In Connecticut, seniors receiving less than 80% the median annual income for the state are considered low income. According to the 2021 U.S. Census, median annual income per capita in Connecticut is $47,869, compared to the national per capita median annual income of $37,638 per year, and 80% of Connecticut’s median annual income is $38,295.20 per year, or $3,191.27 monthly.

However, many low-income programs use a much lower number to determine eligibility for participation, using the Federal Poverty Level as a threshold for qualification. Connecticut’s Medicaid program, for example, serves seniors 65 or older, or disabled adults of any age earning less than $18,075 gross income per year, or just $1,506.25 per month.

What is the Difference Between Low Income and Poverty Level?

The difference between low income and poverty level is that low income is defined as any income up to 200% of the poverty level, whereas anything below the poverty level is considered in poverty. The federal poverty level in 2022 is considered any income under $13,590 for a one-person household. That number increases by $4,720 per year per member of the household. For example, a household of two would be considered in poverty if the total household income were less than $18,310. In Connecticut, 10.1% of people live in poverty, according to the 2021 U.S. Census.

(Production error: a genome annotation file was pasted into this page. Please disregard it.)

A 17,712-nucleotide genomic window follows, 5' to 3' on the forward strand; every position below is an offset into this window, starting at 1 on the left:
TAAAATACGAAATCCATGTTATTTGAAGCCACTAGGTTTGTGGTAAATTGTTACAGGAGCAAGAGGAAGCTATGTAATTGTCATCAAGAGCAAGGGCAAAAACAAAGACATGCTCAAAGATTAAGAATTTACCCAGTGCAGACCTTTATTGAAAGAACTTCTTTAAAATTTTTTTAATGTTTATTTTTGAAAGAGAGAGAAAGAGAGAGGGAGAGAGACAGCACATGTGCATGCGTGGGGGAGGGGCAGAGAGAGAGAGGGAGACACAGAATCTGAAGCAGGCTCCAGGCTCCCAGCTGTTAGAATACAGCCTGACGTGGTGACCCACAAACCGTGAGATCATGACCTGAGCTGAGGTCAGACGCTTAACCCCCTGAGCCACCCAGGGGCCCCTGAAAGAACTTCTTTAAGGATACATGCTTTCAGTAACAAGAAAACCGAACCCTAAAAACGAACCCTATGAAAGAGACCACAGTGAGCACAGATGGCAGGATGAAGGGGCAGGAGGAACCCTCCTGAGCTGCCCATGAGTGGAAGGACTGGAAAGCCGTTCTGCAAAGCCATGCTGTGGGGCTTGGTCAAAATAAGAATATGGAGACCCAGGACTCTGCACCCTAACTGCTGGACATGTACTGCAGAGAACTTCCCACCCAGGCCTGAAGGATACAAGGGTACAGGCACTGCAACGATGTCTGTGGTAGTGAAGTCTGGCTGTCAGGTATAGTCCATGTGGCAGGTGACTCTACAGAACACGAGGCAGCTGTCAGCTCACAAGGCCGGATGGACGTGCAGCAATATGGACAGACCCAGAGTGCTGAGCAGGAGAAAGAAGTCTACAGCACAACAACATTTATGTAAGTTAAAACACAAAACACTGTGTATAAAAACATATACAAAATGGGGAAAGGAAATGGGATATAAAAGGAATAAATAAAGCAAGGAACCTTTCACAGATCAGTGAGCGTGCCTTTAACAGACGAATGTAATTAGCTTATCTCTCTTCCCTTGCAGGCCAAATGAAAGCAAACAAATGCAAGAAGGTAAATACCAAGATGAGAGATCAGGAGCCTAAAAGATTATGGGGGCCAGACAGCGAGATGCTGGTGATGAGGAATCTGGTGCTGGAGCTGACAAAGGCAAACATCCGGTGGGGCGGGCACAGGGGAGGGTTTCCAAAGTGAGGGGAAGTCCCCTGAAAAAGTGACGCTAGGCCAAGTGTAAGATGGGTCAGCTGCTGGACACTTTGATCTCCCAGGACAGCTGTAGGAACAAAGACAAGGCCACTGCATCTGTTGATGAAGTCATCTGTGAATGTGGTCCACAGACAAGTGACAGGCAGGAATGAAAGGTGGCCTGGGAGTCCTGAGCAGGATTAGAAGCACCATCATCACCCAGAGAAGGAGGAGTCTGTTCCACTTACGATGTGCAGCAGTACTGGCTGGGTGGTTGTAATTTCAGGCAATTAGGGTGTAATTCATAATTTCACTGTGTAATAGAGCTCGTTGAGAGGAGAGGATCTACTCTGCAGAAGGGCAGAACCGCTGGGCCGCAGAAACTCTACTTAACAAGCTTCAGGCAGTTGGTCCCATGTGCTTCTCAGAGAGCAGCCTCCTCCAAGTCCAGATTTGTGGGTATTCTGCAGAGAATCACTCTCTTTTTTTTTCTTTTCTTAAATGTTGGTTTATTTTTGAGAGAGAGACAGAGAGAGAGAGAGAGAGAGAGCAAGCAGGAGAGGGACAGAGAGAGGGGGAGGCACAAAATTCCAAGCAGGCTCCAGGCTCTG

Is There Financial Assistance Available in Connecticut for Low-Income Seniors?

There are several programs offered in Connecticut to assist low-income seniors with needs ranging from housing, energy and food to providing home health care and assistance with long-term care. Low-income seniors in Connecticut needing long-term in-home care may qualify for personal services, nursing care and homemaker services as needed with a Medicaid waiver. 

The Connecticut Home Care Program for Elders (CHCPE) also assists low-income Connecticut seniors who are at risk of being placed in a nursing home to keep them living at home. This program has no income limits for participation but may require seniors who do not qualify for Medicaid to pay for a portion of their care.